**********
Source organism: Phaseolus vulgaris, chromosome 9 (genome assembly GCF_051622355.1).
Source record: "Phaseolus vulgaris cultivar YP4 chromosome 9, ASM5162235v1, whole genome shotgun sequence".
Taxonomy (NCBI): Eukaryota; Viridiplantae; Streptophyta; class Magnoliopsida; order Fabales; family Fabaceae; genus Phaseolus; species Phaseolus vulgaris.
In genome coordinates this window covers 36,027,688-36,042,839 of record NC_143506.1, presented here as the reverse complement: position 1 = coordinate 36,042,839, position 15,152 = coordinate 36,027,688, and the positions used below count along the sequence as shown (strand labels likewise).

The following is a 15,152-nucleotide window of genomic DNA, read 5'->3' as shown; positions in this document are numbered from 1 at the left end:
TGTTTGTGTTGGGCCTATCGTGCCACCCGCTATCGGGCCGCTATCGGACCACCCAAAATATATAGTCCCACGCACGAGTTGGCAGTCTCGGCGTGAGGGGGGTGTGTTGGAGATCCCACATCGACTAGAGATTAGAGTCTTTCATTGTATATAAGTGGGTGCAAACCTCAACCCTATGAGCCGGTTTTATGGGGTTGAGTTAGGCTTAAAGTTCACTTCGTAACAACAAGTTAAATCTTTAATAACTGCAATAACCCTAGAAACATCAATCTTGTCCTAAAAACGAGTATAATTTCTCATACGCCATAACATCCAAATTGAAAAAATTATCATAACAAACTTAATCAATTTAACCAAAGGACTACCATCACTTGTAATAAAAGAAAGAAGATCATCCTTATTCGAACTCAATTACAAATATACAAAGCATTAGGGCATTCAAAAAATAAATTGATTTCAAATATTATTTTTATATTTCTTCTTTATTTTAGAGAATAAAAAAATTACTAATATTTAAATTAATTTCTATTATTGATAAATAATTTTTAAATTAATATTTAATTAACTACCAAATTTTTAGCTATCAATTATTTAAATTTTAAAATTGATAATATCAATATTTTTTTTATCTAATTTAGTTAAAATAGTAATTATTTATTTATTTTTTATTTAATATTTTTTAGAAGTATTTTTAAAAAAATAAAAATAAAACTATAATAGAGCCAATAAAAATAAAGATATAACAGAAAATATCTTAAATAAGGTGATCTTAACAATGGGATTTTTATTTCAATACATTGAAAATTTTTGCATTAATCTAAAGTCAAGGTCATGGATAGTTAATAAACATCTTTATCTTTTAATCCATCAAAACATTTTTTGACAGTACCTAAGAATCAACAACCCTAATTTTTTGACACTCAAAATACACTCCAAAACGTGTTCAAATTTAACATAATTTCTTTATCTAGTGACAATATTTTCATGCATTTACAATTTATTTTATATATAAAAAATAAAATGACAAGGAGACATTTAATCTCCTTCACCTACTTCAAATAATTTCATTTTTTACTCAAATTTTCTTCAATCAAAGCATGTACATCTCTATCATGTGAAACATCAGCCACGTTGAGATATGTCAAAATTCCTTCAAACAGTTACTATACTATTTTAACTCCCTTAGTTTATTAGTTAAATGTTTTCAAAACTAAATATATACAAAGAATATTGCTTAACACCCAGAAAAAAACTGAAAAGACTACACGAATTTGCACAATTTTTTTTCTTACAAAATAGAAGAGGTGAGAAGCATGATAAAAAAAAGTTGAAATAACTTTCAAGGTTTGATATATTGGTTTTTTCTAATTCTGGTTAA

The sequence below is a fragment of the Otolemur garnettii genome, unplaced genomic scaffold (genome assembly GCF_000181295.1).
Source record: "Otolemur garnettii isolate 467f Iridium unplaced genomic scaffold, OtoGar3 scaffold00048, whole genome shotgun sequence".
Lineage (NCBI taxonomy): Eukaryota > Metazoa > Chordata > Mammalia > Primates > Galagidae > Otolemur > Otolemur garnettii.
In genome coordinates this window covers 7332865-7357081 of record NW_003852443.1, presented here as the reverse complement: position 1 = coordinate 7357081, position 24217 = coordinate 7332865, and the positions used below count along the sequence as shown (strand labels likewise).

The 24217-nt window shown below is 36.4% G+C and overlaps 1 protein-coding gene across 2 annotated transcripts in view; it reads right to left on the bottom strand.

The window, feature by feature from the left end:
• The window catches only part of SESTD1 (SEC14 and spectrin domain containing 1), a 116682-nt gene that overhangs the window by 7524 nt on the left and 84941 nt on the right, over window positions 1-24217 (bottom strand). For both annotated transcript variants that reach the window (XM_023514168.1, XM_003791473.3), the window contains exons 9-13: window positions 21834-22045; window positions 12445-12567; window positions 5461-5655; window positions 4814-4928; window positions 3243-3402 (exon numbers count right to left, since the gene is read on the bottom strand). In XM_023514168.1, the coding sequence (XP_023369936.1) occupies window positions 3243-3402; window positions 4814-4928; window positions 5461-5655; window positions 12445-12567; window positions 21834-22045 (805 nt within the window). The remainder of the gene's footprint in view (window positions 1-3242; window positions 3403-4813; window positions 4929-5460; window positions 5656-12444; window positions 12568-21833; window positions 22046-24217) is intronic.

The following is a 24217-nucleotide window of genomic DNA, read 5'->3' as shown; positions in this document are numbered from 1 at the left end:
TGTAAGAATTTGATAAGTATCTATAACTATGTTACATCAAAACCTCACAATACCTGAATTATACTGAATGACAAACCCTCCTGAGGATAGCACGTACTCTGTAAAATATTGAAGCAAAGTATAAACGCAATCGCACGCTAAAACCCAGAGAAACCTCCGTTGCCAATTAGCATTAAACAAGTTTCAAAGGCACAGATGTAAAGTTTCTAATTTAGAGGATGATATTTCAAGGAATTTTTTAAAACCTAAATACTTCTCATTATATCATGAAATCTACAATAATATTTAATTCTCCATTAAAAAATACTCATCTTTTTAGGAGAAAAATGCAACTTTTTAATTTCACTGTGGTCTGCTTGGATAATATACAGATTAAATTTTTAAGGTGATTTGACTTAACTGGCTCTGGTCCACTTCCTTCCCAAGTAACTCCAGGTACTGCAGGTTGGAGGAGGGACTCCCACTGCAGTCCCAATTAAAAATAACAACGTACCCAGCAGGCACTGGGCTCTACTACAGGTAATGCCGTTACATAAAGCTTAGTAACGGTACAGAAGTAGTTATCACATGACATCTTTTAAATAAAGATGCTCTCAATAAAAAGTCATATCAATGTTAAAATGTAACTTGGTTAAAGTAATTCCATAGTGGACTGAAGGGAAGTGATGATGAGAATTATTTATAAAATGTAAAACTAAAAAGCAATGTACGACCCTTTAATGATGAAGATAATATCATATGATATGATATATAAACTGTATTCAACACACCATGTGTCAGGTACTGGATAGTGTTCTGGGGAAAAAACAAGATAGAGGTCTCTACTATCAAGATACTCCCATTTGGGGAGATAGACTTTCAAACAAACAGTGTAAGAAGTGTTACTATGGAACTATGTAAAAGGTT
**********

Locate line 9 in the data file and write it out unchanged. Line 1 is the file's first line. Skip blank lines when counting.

Lineage (NCBI taxonomy): Eukaryota > Metazoa > Chordata > Mammalia > Primates > Galagidae > Otolemur > Otolemur garnettii.